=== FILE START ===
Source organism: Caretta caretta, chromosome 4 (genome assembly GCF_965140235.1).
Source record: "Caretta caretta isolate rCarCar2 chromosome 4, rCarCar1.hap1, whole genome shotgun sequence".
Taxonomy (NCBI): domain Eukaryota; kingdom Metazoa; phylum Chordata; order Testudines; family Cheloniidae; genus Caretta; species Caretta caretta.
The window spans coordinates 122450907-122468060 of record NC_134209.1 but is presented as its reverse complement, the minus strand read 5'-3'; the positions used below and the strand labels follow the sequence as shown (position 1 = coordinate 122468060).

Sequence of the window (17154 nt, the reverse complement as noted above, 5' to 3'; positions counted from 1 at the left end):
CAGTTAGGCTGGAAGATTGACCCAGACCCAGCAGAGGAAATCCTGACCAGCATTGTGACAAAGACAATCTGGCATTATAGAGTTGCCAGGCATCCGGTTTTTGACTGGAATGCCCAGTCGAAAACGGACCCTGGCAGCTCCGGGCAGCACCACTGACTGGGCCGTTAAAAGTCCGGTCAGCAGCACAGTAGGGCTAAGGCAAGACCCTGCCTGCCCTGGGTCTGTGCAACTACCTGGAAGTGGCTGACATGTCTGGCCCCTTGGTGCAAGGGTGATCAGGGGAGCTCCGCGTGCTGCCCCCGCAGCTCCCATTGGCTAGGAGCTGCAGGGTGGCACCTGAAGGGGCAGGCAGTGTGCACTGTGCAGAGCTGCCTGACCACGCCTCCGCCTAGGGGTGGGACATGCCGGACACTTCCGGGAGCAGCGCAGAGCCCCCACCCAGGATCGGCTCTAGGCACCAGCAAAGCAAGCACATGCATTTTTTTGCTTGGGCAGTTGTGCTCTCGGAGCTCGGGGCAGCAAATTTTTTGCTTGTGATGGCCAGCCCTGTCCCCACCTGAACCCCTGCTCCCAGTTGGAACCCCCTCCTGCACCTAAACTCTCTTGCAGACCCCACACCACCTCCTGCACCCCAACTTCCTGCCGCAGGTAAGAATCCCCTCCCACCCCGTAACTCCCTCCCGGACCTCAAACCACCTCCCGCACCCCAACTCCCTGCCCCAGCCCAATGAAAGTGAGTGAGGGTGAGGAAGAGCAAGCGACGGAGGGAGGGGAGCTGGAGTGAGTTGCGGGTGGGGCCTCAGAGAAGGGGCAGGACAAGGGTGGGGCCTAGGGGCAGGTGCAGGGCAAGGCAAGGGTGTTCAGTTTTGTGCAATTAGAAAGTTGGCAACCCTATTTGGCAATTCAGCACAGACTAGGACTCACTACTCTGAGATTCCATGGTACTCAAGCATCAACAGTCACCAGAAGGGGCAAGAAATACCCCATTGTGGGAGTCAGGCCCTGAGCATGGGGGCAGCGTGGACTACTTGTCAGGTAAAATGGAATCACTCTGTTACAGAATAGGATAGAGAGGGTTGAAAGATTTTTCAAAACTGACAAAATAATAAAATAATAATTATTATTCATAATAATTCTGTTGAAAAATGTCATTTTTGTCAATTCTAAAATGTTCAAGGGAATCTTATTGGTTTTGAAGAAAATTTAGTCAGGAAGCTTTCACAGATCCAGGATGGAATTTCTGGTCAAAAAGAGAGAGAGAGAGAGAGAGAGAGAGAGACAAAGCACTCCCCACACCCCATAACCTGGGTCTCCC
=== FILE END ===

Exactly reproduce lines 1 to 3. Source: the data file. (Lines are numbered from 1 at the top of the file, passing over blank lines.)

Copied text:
Source organism: Caretta caretta, chromosome 4 (genome assembly GCF_965140235.1).
Source record: "Caretta caretta isolate rCarCar2 chromosome 4, rCarCar1.hap1, whole genome shotgun sequence".
Taxonomy (NCBI): domain Eukaryota; kingdom Metazoa; phylum Chordata; order Testudines; family Cheloniidae; genus Caretta; species Caretta caretta.